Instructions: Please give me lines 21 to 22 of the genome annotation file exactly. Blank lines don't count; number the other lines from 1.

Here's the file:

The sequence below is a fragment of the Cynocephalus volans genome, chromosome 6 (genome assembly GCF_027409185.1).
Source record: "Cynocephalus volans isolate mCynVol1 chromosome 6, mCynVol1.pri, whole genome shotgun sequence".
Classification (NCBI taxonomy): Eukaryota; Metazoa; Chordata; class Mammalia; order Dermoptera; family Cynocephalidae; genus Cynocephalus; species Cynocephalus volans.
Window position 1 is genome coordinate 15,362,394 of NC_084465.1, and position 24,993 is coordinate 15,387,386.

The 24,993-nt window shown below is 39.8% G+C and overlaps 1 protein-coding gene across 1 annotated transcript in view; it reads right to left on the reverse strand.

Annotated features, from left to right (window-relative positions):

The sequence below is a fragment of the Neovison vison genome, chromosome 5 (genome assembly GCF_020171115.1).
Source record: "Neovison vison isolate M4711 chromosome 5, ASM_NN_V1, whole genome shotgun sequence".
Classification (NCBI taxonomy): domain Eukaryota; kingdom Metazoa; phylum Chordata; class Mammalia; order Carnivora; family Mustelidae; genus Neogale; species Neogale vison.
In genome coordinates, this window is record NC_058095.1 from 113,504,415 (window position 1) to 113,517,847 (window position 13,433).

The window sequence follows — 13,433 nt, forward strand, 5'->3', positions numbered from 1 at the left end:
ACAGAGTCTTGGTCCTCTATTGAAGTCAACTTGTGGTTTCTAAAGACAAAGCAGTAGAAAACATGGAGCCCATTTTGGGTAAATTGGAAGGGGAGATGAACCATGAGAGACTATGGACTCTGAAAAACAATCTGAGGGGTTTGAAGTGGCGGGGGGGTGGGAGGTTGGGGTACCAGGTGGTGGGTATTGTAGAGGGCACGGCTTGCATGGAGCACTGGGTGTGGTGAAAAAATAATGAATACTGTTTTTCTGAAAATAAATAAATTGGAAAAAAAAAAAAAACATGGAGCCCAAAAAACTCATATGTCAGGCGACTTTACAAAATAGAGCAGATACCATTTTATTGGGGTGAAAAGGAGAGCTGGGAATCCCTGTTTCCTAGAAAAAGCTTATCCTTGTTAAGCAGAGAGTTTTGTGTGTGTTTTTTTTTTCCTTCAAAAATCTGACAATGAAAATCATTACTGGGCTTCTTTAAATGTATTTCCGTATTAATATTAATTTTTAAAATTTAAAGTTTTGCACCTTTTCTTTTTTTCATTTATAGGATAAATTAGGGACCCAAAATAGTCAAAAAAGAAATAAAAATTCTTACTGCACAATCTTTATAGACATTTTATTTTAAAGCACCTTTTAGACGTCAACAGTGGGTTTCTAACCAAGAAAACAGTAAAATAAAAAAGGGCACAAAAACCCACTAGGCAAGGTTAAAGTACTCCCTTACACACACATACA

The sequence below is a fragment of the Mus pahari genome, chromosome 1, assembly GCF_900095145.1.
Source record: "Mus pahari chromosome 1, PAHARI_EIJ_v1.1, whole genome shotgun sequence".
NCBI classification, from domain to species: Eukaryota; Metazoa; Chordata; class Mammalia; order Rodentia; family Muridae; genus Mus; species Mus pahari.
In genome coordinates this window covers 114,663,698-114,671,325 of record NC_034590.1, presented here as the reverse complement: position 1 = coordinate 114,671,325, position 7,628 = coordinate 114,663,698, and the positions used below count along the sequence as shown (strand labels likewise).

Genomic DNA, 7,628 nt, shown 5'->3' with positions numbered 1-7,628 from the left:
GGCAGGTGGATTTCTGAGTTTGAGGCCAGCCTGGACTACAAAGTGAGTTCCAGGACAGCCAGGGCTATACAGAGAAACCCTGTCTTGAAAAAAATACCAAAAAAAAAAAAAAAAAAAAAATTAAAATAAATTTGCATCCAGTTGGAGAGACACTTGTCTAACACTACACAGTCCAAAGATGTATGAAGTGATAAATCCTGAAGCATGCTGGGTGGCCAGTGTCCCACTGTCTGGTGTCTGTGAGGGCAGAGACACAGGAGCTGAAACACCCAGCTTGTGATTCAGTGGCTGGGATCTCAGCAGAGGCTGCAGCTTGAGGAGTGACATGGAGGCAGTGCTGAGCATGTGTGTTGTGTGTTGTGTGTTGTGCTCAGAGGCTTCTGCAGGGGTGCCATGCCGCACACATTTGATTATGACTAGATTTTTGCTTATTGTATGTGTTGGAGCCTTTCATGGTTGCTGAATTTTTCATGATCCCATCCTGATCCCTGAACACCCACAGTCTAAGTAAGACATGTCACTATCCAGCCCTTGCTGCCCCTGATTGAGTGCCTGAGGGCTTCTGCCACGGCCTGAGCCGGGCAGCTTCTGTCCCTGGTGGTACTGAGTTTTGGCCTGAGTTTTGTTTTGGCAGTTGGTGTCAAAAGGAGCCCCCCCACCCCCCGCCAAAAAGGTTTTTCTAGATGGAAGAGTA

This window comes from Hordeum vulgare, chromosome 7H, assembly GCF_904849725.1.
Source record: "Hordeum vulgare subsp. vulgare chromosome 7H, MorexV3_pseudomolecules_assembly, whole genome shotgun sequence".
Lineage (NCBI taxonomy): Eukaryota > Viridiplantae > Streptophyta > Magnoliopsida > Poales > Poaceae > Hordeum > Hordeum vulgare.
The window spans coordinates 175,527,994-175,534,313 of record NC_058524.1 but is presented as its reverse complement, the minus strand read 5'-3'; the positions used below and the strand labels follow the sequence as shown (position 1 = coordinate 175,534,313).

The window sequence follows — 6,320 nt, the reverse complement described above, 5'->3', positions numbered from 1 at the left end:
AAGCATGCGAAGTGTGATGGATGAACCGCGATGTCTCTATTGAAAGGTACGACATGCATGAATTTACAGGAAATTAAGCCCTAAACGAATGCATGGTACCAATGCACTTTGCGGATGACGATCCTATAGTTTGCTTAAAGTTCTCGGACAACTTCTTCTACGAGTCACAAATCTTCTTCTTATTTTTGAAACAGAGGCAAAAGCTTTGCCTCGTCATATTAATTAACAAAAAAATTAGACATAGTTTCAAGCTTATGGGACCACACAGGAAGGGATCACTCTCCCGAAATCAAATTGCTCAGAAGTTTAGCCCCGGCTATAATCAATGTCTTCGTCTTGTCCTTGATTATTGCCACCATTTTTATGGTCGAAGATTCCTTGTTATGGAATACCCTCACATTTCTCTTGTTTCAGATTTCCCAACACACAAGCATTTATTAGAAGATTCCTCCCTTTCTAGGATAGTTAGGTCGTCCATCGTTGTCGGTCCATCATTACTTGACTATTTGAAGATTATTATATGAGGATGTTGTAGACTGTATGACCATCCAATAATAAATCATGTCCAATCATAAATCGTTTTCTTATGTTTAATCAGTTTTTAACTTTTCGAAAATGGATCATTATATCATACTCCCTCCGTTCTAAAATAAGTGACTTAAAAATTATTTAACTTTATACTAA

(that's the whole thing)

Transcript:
Lineage (NCBI taxonomy): Eukaryota > Viridiplantae > Streptophyta > Magnoliopsida > Poales > Poaceae > Hordeum > Hordeum vulgare.
The window spans coordinates 175,527,994-175,534,313 of record NC_058524.1 but is presented as its reverse complement, the minus strand read 5'-3'; the positions used below and the strand labels follow the sequence as shown (position 1 = coordinate 175,534,313).